The telegram stated that the “principal leader” was Trotsky. A few days later, a new telegram was sent from New York to London stating that Trotsky was traveling “with $10,000 provided by socialists and Germans.” The message was transmitted to the authorities in Halifax on April 1st and it was decided on April 3rd that Trotsky, his family, and his Russian comrades would be imprisoned “pending further instructions.”
When news about the imprisonment of Russian revolutionaries in Canada reached Russia, the British ambassador in Russia released official press releases stating that the Russians imprisoned in Amherst were traveling “under a subsidy from the German embassy, to overthrow the Provisional Russian government”. This accusation was thrown around and became the main rallying point for anti-Bolshevik forces in Russia in 1917: Trotsky was a German agent.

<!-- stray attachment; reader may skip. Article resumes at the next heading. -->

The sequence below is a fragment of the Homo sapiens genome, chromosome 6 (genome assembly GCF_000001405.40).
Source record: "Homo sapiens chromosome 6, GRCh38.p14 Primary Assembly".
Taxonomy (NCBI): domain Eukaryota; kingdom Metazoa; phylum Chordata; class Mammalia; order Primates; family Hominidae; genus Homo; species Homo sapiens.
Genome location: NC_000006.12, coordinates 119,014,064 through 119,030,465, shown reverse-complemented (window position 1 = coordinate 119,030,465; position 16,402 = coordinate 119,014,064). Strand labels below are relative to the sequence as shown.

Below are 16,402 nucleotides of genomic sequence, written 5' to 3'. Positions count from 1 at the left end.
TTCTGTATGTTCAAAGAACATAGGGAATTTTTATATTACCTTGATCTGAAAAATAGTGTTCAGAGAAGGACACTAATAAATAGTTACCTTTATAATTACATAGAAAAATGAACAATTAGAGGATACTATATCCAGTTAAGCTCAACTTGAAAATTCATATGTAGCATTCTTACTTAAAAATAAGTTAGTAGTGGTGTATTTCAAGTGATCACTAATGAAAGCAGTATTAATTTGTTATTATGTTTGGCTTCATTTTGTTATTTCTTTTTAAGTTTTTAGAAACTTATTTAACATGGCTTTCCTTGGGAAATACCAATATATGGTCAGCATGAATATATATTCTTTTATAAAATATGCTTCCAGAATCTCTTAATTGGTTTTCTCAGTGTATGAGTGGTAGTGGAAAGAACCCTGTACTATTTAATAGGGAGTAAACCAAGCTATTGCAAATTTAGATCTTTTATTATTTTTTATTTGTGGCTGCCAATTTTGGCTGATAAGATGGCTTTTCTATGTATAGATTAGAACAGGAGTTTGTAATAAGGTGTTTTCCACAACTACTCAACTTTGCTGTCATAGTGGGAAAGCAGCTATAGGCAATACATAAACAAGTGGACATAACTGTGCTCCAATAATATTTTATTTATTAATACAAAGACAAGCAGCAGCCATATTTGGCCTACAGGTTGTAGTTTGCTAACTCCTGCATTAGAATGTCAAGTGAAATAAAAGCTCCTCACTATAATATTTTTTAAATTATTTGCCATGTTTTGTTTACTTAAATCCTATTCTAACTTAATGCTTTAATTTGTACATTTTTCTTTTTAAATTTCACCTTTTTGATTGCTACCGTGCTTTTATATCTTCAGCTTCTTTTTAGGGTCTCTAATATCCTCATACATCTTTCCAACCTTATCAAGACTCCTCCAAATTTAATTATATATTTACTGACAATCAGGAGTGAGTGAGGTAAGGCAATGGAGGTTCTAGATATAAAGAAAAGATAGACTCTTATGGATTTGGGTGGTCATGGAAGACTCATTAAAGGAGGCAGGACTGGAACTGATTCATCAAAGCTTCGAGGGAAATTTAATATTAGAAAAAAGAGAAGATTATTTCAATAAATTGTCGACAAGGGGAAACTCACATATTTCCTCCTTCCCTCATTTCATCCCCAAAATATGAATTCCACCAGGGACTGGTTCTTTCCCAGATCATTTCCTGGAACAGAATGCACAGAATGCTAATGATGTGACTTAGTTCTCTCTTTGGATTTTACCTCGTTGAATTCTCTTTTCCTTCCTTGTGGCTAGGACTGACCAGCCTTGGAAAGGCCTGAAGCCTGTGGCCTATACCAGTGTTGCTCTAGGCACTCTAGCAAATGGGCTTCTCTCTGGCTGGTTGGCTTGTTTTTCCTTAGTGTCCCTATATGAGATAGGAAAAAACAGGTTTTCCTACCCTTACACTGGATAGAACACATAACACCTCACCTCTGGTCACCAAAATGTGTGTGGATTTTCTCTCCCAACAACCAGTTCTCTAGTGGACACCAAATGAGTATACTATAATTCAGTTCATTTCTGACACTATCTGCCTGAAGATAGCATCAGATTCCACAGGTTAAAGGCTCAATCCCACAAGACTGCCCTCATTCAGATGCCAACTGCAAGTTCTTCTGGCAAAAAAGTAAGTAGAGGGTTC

Lenin was particularly indignant about the accusations against Trotsky. On April 16th, he wrote in Pravda:
“Can one even for a moment believe the trustworthiness of the statement that Trotsky, the chairman of the Soviet of Workers’ Delegates in St. Petersburg in 1905—a revolutionary who has sacrificed years to a disinterested service of revolution—that this man had anything to do with a scheme subsidized by the German government? This is a patent, unheard-of, and malicious slander of a revolutionary. From whom did you get your information, Mr. Buchanan? Why don’t you disclose that? Six men dragged Comrade Trotsky away by his legs and arms, all in the name of friendship for the Provisional Russian government!”
As we know, the accusation would be extended to the entire Bolshevik party in the coming months, particularly after the failure of the July Days. Trotsky, with regards to these monstrous accusations, stated in his autobiography that: “Never before did people lie as much as they did during the ‘great war for liberty.’ If lies could explode, our planet would have been blown to dust long before the treaty of Versailles.”